WA has enormous potential to grow a carbon farming sector that benefits farmers, pastoralists, other landholders and managers including Traditional Owners and Aboriginal enterprises, and regional communities.
Carbon farming can play a key role in supporting landscape restoration and reforestation, protection of WAs unique and endangered wildlife and ecosystems, and improving the resilience of natural areas threatened by climate change.
Through the sale of carbon credits, carbon farming has the potential to significantly improve farm income while at the same time supporting better land management, conservation of biodiversity and other co-benefit industries.
Despite these opportunities, WA has barely begun to explore the potential of a local carbon farming industry.
By unlocking the potential of carbon farming, WA could become Australia’s biggest source of premium land sector carbon credits over the next two decades.
Our large and complex environment and vast areas of low productivity land give us an advantage of carbon farming methods that also deliver environmental, social and economic benefits.
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What is carbon farming?
Carbon farming refers to land management activities aimed at storing carbon in woody vegetation and soils or preventing the release of carbon through avoided land clearing or logging, and better management of fire, livestock, and fertiliser use.
Carbon farming activities that comply with specific formulas or ‘methods’ can generate tradeable carbon credits or offset certificates. These methods include:
- Agricultural methods such as dietary supplements to cattle and sheep to reduce emissions, capturing the methane from effluent waste at piggeries, or changing cropping practices to build carbon stores in the soil;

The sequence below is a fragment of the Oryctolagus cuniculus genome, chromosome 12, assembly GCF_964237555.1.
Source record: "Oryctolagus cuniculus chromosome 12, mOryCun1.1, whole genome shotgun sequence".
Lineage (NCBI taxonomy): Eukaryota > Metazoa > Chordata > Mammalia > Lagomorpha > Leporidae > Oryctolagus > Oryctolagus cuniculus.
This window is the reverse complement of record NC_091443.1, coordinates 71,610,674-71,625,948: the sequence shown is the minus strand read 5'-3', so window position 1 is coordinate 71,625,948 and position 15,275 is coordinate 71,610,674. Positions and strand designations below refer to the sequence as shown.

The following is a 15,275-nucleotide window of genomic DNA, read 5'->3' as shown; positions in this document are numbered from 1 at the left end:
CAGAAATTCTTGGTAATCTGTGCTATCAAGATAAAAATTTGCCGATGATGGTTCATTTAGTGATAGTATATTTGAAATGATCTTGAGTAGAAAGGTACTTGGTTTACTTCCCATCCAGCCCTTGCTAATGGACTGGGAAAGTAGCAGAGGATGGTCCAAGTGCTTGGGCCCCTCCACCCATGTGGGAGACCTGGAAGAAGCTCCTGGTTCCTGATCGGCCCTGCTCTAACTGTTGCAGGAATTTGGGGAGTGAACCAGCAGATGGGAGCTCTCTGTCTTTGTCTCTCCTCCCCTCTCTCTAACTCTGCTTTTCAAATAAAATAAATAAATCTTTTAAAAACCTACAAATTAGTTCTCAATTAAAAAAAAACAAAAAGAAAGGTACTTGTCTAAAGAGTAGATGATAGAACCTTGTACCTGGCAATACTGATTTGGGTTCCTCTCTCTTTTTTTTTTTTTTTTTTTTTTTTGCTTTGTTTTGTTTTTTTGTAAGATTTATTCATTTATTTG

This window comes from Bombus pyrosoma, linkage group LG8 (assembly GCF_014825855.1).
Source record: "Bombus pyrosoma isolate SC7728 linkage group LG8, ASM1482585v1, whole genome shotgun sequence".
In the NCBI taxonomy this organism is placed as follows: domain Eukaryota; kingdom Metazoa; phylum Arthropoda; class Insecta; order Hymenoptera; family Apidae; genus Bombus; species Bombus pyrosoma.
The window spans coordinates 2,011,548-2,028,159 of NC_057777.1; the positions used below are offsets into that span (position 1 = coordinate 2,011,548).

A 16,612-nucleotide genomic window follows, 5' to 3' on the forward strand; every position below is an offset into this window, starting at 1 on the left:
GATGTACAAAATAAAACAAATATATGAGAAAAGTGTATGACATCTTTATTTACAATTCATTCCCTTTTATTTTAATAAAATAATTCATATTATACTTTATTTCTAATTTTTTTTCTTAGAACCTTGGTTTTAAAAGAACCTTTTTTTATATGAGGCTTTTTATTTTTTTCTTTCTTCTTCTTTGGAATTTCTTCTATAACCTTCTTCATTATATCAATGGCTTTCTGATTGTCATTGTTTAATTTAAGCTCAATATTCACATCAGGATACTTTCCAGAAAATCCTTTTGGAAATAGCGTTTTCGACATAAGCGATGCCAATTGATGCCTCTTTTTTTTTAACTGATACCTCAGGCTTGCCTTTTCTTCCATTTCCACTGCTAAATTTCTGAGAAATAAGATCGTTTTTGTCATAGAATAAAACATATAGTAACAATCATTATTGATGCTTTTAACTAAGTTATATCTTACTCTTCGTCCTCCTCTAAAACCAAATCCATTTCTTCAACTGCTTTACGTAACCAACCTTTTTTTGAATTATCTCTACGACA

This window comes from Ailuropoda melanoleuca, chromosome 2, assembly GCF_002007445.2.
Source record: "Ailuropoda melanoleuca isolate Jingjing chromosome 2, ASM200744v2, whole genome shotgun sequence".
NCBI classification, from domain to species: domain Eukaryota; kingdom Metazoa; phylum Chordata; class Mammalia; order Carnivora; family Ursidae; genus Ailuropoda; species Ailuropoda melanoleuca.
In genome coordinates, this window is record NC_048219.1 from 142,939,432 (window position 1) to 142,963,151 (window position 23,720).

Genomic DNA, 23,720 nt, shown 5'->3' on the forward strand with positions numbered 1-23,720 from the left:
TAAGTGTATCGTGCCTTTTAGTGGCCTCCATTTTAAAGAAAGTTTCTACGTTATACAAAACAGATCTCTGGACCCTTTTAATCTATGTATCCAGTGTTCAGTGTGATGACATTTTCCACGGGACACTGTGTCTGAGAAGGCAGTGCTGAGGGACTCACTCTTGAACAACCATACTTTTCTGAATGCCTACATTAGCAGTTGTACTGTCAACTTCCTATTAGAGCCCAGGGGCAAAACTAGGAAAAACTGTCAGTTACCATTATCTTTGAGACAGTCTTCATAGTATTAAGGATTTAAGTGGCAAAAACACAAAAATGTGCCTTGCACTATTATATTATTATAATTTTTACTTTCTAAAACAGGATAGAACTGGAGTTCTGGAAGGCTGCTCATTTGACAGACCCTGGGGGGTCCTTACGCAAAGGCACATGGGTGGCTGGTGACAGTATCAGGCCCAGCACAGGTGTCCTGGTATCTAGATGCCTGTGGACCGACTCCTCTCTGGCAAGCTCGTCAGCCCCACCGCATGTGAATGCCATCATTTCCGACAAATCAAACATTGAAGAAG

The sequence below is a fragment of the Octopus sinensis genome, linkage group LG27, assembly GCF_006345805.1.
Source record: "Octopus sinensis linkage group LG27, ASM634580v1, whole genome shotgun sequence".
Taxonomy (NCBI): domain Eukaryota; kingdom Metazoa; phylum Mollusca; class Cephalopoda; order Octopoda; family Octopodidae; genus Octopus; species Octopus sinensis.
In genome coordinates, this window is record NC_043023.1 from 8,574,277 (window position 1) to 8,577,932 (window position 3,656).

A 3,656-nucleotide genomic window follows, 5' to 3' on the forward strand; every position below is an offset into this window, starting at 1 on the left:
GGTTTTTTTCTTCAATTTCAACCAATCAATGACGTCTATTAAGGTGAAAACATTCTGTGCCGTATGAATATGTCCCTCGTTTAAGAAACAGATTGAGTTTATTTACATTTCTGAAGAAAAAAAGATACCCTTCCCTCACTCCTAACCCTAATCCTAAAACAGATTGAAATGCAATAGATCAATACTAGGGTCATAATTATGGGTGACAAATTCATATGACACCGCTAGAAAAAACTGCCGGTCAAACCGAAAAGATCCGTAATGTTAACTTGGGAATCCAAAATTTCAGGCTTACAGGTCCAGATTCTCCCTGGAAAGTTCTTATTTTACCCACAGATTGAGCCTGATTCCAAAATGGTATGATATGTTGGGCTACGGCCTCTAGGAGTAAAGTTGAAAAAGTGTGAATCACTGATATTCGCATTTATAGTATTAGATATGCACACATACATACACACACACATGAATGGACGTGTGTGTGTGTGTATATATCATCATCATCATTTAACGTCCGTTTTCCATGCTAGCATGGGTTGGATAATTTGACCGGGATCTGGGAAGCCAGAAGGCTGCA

- Vegetation methods such as reforestation, revegetation, encouraging native regrowth, protection of standing forests and avoiding the clearing of existing forests and native vegetation;
- Savanna burning methods which use fire management practices in northern WA to avoid the release of greenhouse gases through late dry-season wildfires, and to protect the carbon stored in soil and dead vegetation.
A market for carbon credits is already established in Australia and is regulated by the Commonwealth Clean Energy Regulator. Activities that result in verified, additional carbon pollution savings, or directly remove carbon from the atmosphere through carbon sequestration are eligible to be certified by the regulator which issues Australian Carbon Credit Units (ACCU’s). ACCU’s can be sold to polluters wishing to voluntarily offset emissions or comply with offset requirements.
WA is missing out on carbon farming jobs
In comparison with other states that have supported carbon farming Western Australia has few carbon farming projects and has attracted only 26 projects out of 486 across Australia funded through the Climate Solutions Fund. (Table x).
Innovation in agricultural projects that avoid methane production or reduce emissions is also lagging in WA. Nationally there have been 64 agricultural projects funded through the ERF but zero in WA to date (at June 2020).
Within the last 100 years, over 90% of the WA Wheatbelt has been cleared for agriculture, and natural carbon stores across WA’s vast pastoral regions have been systematically depleted by unsustainable grazing practices.
There is great potential to rehabilitate and revegetate low productivity farming and grazing lands. Development of a carbon farming industry in WA would provide a win-win by paying farmers and landholders to do this.
Clean State has been a strong advocate for the creation of a WA carbon offset market, and for emissions from WA’s largest existing polluters to be offset here in WA.
If the direct emissions from WA’s largest existing polluters were offset here in WA, over 4,000 jobs would be created across regional WA.